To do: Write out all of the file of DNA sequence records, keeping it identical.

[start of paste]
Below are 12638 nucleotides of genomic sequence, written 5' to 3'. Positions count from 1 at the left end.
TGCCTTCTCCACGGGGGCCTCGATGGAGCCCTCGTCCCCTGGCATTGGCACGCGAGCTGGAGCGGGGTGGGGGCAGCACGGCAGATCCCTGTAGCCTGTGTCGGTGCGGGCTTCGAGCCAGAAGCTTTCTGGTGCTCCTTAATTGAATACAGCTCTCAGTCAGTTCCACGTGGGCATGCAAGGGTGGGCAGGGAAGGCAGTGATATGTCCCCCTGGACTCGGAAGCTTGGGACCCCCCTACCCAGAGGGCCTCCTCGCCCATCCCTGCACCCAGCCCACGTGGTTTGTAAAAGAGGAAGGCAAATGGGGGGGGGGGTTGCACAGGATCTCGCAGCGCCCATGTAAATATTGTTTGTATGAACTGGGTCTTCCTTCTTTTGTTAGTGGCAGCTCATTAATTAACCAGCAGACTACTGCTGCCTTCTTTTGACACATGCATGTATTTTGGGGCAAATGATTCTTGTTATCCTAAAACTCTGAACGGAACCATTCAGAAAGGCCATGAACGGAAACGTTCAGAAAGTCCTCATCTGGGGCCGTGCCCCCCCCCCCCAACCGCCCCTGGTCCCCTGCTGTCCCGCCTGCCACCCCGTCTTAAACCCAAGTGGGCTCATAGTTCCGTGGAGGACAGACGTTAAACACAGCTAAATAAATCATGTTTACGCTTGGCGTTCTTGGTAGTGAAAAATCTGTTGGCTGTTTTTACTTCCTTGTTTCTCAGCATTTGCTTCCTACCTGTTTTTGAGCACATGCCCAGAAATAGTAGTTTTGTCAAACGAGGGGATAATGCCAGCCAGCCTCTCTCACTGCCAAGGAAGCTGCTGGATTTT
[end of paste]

Below are 12638 nucleotides of genomic sequence, written 5' to 3'. Positions count from 1 at the left end.
TGCCTTCTCCACGGGGGCCTCGATGGAGCCCTCGTCCCCTGGCATTGGCACGCGAGCTGGAGCGGGGTGGGGGCAGCACGGCAGATCCCTGTAGCCTGTGTCGGTGCGGGCTTCGAGCCAGAAGCTTTCTGGTGCTCCTTAATTGAATACAGCTCTCAGTCAGTTCCACGTGGGCATGCAAGGGTGGGCAGGGAAGGCAGTGATATGTCCCCCTGGACTCGGAAGCTTGGGACCCCCCTACCCAGAGGGCCTCCTCGCCCATCCCTGCACCCAGCCCACGTGGTTTGTAAAAGAGGAAGGCAAATGGGGGGGGGGGTTGCACAGGATCTCGCAGCGCCCATGTAAATATTGTTTGTATGAACTGGGTCTTCCTTCTTTTGTTAGTGGCAGCTCATTAATTAACCAGCAGACTACTGCTGCCTTCTTTTGACACATGCATGTATTTTGGGGCAAATGATTCTTGTTATCCTAAAACTCTGAACGGAACCATTCAGAAAGGCCATGAACGGAAACGTTCAGAAAGTCCTCATCTGGGGCCGTGCCCCCCCCCCCCAACCGCCCCTGGTCCCCTGCTGTCCCGCCTGCCACCCCGTCTTAAACCCAAGTGGGCTCATAGTTCCGTGGAGGACAGACGTTAAACACAGCTAAATAAATCATGTTTACGCTTGGCGTTCTTGGTAGTGAAAAATCTGTTGGCTGTTTTTACTTCCTTGTTTCTCAGCATTTGCTTCCTACCTGTTTTTGAGCACATGCCCAGAAATAGTAGTTTTGTCAAACGAGGGGATAATGCCAGCCAGCCTCTCTCACTGCCAAGGAAGCTGCTGGATTTT